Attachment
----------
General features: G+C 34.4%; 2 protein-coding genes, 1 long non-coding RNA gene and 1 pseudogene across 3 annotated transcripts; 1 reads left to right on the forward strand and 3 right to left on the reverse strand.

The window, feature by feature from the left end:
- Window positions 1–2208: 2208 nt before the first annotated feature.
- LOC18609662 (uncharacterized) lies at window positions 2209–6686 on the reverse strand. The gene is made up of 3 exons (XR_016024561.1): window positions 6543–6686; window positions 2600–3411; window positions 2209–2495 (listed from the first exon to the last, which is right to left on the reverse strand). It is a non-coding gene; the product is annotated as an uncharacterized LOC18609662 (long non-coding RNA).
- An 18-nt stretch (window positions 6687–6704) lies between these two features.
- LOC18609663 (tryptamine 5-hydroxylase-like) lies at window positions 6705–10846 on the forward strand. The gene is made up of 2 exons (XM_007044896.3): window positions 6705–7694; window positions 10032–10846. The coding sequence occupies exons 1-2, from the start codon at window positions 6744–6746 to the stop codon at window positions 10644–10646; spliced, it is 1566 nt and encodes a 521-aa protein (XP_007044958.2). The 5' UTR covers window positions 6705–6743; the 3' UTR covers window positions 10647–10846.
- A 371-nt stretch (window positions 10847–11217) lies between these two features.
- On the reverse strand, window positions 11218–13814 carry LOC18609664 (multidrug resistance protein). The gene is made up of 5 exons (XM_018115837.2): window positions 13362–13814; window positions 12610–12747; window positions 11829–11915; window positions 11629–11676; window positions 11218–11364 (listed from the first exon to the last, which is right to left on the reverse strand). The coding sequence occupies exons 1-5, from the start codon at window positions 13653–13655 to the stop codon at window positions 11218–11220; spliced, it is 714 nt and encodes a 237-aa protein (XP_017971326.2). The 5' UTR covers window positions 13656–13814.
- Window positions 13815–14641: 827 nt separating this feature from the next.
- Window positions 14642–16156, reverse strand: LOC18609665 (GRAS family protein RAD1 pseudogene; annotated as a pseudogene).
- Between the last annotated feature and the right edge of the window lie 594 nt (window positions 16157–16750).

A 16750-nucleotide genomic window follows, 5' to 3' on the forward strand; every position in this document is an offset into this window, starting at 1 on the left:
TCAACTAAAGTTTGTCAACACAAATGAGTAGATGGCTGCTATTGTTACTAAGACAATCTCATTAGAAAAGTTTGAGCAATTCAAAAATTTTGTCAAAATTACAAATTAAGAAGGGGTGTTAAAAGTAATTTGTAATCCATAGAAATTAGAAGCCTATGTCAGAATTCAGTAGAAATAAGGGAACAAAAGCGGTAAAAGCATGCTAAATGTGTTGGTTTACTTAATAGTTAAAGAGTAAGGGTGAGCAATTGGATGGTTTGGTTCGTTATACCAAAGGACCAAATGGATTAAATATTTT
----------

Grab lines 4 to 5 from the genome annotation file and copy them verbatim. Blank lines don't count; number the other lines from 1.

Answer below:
- LOC18609662 (uncharacterized) lies at window positions 2209–6686 on the reverse strand. The gene is made up of 3 exons (XR_016024561.1): window positions 6543–6686; window positions 2600–3411; window positions 2209–2495 (listed from the first exon to the last, which is right to left on the reverse strand). It is a non-coding gene; the product is annotated as an uncharacterized LOC18609662 (long non-coding RNA).
- An 18-nt stretch (window positions 6687–6704) lies between these two features.